The Health Information National Trends Survey (HINTS) is a probability-based, nationally representative survey of US noninstitutionalized adults aged ≥18 years , sponsored by the US Department of Health and Human Services. HINTS has been administered approximately every 1-3 years since 2003, with the goal of collecting nationally representative data that track changes in health communication and information technology. The sample design for the 2017 HINTS 5, Cycle 1, consisted of a single-mode mail survey using the next-birthday method for respondent selection and comprised two stages. In the first stage, a stratified sample of addresses was selected from a file of residential addresses. In the second stage, one adult was selected within each sampled household. The sampling frame consisted of a database of addresses used by Marketing Systems Group to provide random samples of addresses. HINTS is approved by the Office of Management and Budget (approval number, 0925-0538), the office that reviews all federally sponsored surveys. Since the present study involves a secondary analysis of a publicly available dataset, it was exempt from institutional review board approval at the authors’ home institution. Full details about the HINTS methodology are available on the HINTS website [ ].
Study Design and Participants
The present study used a cross-sectional design to evaluate participant data from HINTS 5, Cycle 1 (N=3285). Survey responses were collected between January 25, 2017, and May 5, 2017, with complete data from 3191 respondents. The self-reported hypertension status was assessed using the question, “Has a doctor or other health professional ever told you that you had high blood pressure or hypertension (yes/no)?” Of the complete sample, approximately 1460 participants self-reported a history of hypertension (37.6% weighted prevalence).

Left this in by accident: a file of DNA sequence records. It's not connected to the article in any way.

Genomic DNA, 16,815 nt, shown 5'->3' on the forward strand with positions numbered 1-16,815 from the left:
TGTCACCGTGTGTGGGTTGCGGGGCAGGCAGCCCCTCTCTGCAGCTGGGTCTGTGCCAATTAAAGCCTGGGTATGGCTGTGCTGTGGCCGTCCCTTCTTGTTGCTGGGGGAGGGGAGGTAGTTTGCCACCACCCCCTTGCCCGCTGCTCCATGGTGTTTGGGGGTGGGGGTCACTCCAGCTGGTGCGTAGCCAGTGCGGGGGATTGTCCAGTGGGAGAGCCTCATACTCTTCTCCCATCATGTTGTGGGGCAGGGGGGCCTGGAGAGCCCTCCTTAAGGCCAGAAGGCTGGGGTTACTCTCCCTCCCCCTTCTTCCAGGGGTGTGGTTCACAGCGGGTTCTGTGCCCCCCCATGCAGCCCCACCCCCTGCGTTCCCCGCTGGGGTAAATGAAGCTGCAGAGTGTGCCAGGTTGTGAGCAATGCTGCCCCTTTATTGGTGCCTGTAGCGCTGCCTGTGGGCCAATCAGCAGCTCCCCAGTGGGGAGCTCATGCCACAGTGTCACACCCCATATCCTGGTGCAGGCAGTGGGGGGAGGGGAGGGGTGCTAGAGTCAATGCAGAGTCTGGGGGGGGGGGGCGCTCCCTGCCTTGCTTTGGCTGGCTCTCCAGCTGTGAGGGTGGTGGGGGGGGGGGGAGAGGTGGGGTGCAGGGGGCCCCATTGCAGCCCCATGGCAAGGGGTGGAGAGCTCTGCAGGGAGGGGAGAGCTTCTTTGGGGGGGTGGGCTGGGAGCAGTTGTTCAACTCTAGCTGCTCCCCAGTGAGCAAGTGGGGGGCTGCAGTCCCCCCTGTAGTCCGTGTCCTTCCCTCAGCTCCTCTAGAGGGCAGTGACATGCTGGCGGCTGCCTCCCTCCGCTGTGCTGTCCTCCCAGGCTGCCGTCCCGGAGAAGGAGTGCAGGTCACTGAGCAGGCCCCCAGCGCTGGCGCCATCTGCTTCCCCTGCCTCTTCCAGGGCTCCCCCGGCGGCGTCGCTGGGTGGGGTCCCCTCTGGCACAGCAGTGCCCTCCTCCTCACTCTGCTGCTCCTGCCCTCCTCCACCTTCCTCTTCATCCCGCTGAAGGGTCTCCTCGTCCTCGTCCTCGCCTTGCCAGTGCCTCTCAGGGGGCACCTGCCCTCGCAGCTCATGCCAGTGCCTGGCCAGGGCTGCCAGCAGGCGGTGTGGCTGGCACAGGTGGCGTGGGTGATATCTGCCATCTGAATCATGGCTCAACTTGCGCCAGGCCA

Mobile Device Ownership
Participants were asked if they owned a tablet computer like iPad, Samsung Galaxy, or Motorola Xoom; smartphone such as iPhone, Android, Blackberry, or Windows phone; or a basic mobile phone only. Response options were yes and no.
Apps Related to Health and Wellness
If participants responded “yes” to owning a tablet or smartphone, they were asked if they had any “apps” related to health and wellness, with response options of yes, no, and don’t know.
Tablet or Smartphone Helpfulness
Participants were asked if their tablet or smartphone ever helped them track progress on a health-related goal such as quitting smoking, losing weight, or increasing physical activity; make a decision about how to treat an illness or condition; and have discussions with their health care provider. The response options were yes and no.